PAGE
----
Something's Gonna Give
This is a very powerful market that took a bit of a breather yesterday. Most viewed the day as constructive because nothing can go straight up without needing to regain momentum.
Having some profit-taking without much damage is constructive because that theoretically takes stocks out of week hands and puts them into strong hands. The question in the current market is whether there is enough demand to overcome the supply that typically hits the market as it reaches prior tops and significant overbought conditions.
My view is that a sustainable broad market move through the upper end of the range (I have defined as 945 to 955) is unlikely. The various "off the beaten path" indicators I use suggest a market that is likely to experience an intermediate-term pause or an explosive near-term rally with very little in between.
That sounds like a wonderful hedge doesn't it? Let me explain using one of the indicators I track.
Each morning, I track the various market statistics like advancing stocks, volume, new highs/new lows, etc. While that's not unique, I also track various moving averages of the different market gauges. One measure I take each day is the 10-day moving average of the NYSE new highs minus new lows. These type of signals are not meant to catch the daily fluctuations in the market but they are designed to identify periods where there is a sustainable shift coming. That shift could be acceleration or a reversal. The 10-day moving average of new highs minus new lows on the NYSE shows just that right now.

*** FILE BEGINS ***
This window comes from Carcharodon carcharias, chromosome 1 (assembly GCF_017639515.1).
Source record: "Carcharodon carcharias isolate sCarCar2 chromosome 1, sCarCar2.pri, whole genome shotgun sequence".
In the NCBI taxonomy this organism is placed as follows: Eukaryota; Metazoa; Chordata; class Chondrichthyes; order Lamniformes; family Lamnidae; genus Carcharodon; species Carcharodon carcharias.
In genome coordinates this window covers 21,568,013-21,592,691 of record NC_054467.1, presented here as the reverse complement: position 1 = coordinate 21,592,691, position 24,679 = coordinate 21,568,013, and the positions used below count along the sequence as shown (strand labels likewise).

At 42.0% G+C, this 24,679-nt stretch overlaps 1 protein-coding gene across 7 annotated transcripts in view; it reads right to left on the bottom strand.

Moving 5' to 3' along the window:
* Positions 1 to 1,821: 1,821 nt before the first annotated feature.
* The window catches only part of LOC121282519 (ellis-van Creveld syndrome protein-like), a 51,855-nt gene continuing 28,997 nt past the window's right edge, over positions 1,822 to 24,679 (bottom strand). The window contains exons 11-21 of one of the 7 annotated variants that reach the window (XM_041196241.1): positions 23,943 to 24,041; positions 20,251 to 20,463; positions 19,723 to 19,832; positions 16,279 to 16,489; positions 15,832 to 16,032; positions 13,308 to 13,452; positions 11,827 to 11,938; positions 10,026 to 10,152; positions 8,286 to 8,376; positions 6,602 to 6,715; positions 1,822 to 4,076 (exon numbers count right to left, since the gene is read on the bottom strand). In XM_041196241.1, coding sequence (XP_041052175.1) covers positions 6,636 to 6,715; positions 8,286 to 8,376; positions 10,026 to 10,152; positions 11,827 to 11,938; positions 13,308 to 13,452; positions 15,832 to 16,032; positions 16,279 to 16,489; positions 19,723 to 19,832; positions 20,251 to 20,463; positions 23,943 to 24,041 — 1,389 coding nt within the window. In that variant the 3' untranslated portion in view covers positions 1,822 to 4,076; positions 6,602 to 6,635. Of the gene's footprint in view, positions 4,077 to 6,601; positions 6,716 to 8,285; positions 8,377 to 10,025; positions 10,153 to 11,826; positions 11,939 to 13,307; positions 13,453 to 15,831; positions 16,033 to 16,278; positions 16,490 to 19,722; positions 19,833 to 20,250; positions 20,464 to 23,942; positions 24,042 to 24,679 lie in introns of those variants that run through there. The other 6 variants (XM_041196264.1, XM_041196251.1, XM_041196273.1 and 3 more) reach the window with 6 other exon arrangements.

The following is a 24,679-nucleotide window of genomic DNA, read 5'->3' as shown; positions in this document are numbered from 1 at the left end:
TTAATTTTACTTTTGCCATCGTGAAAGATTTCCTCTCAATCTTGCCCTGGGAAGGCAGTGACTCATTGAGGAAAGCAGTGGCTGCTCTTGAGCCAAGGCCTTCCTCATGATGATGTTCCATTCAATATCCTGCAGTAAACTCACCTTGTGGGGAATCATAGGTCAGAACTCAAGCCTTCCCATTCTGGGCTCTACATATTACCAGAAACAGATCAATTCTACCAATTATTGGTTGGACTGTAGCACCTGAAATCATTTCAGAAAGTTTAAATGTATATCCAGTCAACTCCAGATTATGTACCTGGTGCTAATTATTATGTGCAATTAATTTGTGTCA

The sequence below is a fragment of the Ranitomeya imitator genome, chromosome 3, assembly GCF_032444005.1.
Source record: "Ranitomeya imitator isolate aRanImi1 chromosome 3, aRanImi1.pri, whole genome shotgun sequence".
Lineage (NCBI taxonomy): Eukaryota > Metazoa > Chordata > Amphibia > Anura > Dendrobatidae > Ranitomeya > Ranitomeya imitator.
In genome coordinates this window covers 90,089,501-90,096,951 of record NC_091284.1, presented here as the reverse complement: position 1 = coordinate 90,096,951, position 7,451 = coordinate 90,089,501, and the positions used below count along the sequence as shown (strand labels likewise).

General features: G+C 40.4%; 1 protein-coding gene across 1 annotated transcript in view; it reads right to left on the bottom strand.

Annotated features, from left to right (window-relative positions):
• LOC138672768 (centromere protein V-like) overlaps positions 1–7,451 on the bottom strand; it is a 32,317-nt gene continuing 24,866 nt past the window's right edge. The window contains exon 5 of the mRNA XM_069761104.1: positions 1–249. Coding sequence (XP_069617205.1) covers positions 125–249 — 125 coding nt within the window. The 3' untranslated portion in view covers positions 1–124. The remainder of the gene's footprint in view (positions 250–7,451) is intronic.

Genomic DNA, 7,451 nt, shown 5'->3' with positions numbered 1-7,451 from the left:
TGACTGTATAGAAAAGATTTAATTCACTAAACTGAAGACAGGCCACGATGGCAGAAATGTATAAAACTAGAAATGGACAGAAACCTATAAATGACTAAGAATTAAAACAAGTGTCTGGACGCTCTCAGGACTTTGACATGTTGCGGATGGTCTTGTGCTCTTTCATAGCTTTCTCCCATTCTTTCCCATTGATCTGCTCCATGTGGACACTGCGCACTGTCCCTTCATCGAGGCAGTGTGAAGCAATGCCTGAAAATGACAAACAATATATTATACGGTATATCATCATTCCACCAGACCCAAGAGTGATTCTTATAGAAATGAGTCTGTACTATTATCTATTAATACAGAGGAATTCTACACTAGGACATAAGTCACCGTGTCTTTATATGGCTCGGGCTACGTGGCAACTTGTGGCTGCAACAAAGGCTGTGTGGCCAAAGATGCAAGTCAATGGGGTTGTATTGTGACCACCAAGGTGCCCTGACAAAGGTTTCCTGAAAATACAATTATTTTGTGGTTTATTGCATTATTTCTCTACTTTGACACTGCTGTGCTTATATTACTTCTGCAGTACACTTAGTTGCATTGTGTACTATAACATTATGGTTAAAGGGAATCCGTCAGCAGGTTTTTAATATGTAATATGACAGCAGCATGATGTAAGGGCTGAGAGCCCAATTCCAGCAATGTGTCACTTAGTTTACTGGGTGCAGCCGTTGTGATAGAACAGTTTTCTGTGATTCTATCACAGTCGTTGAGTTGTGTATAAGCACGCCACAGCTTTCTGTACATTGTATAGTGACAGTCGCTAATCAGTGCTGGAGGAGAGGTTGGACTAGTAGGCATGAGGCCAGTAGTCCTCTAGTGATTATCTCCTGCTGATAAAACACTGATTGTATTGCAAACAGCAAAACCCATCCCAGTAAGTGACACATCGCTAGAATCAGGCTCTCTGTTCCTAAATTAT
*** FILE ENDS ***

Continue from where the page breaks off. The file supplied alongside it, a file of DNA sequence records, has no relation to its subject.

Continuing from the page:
Since late 1997, the 10-day reading was above 175 on four occasions, and each time that reading preceeded a big move:
What is interesting is that the 10-day reading never reached that level during the post-Asian Economic Crisis equity market bubble, but it reached 175 three times since the bubble burst.
As this table shows, the first time that happened was in February of 1998 after the S&P 500 made a new high and surged a further 8.8% before experiencing a correction and then continuing higher. The other three times have been in the middle of the current bear market at intermediate-term peaks. The average decline without experiencing a meaningful pause in those three instances was 22%.
So now you see why I said that there are indications of either an explosive rally on a breakout or a meaningful pullback. At this juncture, I find it hard to believe that the explosive rally is coming, but it is also important to remember there is a better possibility of it than any other time during the bear market because as Brian Reynolds has been pointing out, this is the first time in the last five years that the bond market is providing liquidity to both consumers and businesses. Lower bond yields continue to cause the Refi market to boom, benefiting consumers, and tighter corporate spreads have allowed companies to access the capital markets for funding.
The bottom line is that the potential for the rally argues against being heavily short and supports my rotation thesis, while the potential for a sharp technical retreat means that you should asses your exit strategy on indications of decline. The best time to assess an exit strategy in either direction is when things are good - not in the middle of an emotional move up or down.
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